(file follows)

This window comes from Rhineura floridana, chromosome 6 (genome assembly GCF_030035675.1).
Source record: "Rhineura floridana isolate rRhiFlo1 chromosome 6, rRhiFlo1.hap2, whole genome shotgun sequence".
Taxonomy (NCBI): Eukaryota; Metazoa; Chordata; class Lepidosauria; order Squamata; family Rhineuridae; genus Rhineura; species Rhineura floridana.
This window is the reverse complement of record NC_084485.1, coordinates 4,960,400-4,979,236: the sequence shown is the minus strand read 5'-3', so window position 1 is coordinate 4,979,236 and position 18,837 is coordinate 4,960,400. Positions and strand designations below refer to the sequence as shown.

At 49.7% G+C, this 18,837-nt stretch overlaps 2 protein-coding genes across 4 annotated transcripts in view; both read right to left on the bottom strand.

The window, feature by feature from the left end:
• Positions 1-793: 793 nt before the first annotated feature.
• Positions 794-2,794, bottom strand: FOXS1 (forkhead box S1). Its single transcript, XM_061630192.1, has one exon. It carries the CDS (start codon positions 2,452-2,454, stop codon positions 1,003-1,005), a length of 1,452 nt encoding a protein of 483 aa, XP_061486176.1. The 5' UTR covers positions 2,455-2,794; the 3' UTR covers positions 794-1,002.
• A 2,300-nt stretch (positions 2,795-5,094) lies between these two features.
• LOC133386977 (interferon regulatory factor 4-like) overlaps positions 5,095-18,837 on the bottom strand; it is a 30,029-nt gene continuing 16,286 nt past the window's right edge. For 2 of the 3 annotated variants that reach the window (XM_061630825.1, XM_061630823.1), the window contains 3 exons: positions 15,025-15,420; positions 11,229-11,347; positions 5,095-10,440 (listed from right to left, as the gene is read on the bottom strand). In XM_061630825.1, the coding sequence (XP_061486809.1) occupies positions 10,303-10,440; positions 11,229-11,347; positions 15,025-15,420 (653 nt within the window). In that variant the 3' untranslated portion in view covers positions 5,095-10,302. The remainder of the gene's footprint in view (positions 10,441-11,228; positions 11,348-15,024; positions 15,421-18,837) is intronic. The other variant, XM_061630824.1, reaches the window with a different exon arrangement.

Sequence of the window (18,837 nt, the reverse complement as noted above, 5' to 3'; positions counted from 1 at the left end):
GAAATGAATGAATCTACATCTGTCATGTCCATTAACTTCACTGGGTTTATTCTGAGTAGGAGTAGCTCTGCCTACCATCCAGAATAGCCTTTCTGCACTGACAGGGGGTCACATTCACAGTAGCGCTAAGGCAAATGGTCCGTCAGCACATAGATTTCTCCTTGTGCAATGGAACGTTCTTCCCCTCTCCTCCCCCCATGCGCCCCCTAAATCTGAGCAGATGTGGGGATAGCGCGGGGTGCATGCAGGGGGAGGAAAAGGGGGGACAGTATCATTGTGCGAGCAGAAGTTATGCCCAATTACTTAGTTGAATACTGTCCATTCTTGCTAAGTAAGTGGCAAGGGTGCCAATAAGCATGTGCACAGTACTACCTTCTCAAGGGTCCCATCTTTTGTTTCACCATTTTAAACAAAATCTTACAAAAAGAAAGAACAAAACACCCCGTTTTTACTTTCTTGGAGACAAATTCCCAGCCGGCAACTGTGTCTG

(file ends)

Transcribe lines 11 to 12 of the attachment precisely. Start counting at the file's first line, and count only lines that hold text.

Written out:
Sequence of the window (18,837 nt, the reverse complement as noted above, 5' to 3'; positions counted from 1 at the left end):
GAAATGAATGAATCTACATCTGTCATGTCCATTAACTTCACTGGGTTTATTCTGAGTAGGAGTAGCTCTGCCTACCATCCAGAATAGCCTTTCTGCACTGACAGGGGGTCACATTCACAGTAGCGCTAAGGCAAATGGTCCGTCAGCACATAGATTTCTCCTTGTGCAATGGAACGTTCTTCCCCTCTCCTCCCCCCATGCGCCCCCTAAATCTGAGCAGATGTGGGGATAGCGCGGGGTGCATGCAGGGGGAGGAAAAGGGGGGACAGTATCATTGTGCGAGCAGAAGTTATGCCCAATTACTTAGTTGAATACTGTCCATTCTTGCTAAGTAAGTGGCAAGGGTGCCAATAAGCATGTGCACAGTACTACCTTCTCAAGGGTCCCATCTTTTGTTTCACCATTTTAAACAAAATCTTACAAAAAGAAAGAACAAAACACCCCGTTTTTACTTTCTTGGAGACAAATTCCCAGCCGGCAACTGTGTCTG